Temptation (3 of 3)

by Chad Barron, LMFT

This may seem like a weird way to start a blog about mental health and spirituality, but do you remember that scene in Home Alone? The one where Kevin finally talks to the scary neighbor guy? While the movie is more well known for its cartoon violence and punchy one-liners, it’s the very human theme of finding love and belonging on the other side of conflict and disconnection that makes the film an enduring holiday classic (and the John Williams soundtrack doesn’t hurt).

Anyway, in case you missed it, or don’t remember, all that matters for our discussion today is that our protagonist, 8 year-old Kevin McCallister, is sitting in a church missing the family he believes he made magically disappear through a particularly spiteful Christmas wish. As he listens to the church choir rehearse, his “scary” neighbor “Old Man Marley” comes over and sits next to him. Kevin discovers this man is not scary at all, but is actually quite kind. Further, Marley connects Kevin’s plight to his own story, sharing that he has not spoken to his son since they had a fight years ago. Then the following dialogue ensues:

Kevin: “If you miss him, then why don’t you call him?”

Marley: “I’m afraid if I call him he won’t talk to me.”

Kevin: “How do you know?”

Marley: “I don’t know. I’m just afraid that he won’t.”*

How do you know? A wise question from an 8 year-old. But Marley is wise enough–and brave enough–to admit he doesn’t actually know. He is simply uncertain of the outcome and this makes him afraid. 

So afraid, in fact, that he does nothing. For years.

Hold that thought. Let’s get back to the story that started this 3 part series:

“The devil led him [Jesus] to Jerusalem and had him stand on the highest point of the temple. ‘If you are the Son of God,’ he said, ‘throw yourself down from here. For it is written:

“‘He will command his angels concerning you

to guard you carefully;

they will lift you up in their hands,

so that you will not strike your foot against a stone.’”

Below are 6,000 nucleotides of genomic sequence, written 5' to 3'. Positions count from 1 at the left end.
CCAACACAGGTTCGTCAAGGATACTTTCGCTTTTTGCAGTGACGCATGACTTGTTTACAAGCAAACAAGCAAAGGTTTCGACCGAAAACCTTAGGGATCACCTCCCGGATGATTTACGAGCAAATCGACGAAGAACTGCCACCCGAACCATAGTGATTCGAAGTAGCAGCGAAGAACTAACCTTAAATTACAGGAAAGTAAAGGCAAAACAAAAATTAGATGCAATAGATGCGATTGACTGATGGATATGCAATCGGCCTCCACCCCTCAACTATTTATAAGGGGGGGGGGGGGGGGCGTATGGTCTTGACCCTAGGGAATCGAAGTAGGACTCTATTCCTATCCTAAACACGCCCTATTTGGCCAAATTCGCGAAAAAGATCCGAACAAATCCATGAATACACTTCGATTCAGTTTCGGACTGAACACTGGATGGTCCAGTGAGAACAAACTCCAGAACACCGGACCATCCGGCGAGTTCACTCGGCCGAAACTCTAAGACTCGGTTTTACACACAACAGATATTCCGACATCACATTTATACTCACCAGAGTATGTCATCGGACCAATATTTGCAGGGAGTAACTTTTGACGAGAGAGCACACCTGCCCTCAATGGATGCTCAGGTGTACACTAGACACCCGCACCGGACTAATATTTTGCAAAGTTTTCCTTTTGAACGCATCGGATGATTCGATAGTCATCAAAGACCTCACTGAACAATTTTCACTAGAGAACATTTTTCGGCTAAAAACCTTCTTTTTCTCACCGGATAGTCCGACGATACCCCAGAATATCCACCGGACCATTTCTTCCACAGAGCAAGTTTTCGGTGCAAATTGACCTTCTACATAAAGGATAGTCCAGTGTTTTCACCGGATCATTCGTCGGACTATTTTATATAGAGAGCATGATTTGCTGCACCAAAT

Jesus answered, “It is said: ‘Do not put the Lord your God to the test.’

When the devil had finished all this tempting, he left him until an opportune time.” (Luke 4:9-13 New International Version)

To review, Jesus is fresh out of the waters of baptism, after which the sky opened up and a voice from heaven said, “You are my Son, whom I love; with you I am well pleased.” (Luke 3:22 NIV) Satan just tempted Jesus to put his comfort above his mission by turning stone to bread, and then offered him control in the form of power over all the earthly kingdoms in exchange for worshiping him. In both cases, Jesus shuts him down with scripture. Here Satan brings back the tactic of casting doubt on Jesus’ identity– “If you really are the Son of God.” How do you know, Jesus? Can you really believe every voice you hear speaking through a hole ripped in the sky? Can you be sure? Are you certain?

The devil offers something to Jesus that perhaps the voice couldn’t: the comfort of certainty. All Jesus has to do is jump off a very tall building and when angels save him from imminent doom (as is promised in scripture) he can finally be SURE he is the Son of God. It would seem the Devil is challenging Jesus to take a leap of faith. But herein lies the trap. This leap would not be in faith at all.

Hebrews 11:1 provides a definition of the word faith: The NASB version translates it quite nicely: “Now faith is the certainty of things hoped for, a proof of things not seen.” (emphasis added)

The Devil offered Jesus a way to obtain PROOF that He is in fact, the Son of God.

But Jesus had his proof. His faith was proof enough. A leap would not have been an act of faith. A leap would have been a desperate grab for certainty. Which, by definition, is no faith at all.

You see, unless you happen to be all-knowing, certainty is impossible. When we say we are certain, what we are usually saying is “I feel certain enough to act as if the outcome I’m predicting is certain.”

Jesus, being God and all, had access to this omniscience, but chose to submit himself to the limitations of a fleshly existence to be able to empathize with our weaknesses (see the book of Hebrews and/or part 1 of this series). To pursue absolute certainty would jeopardize His mission. Sure, jumping off a building hoping angels will catch you takes a great deal of faith, but going through life as a human being, subjecting yourself to earthly authorities, and submitting to death on a cross is an act of faith on a whole other level. In order to be the perfect sacrifice for our sins, His faith would have to sustain Him. Knowing with certainty is not part of the plan. So Jesus declines, and chooses to rely on faith alone.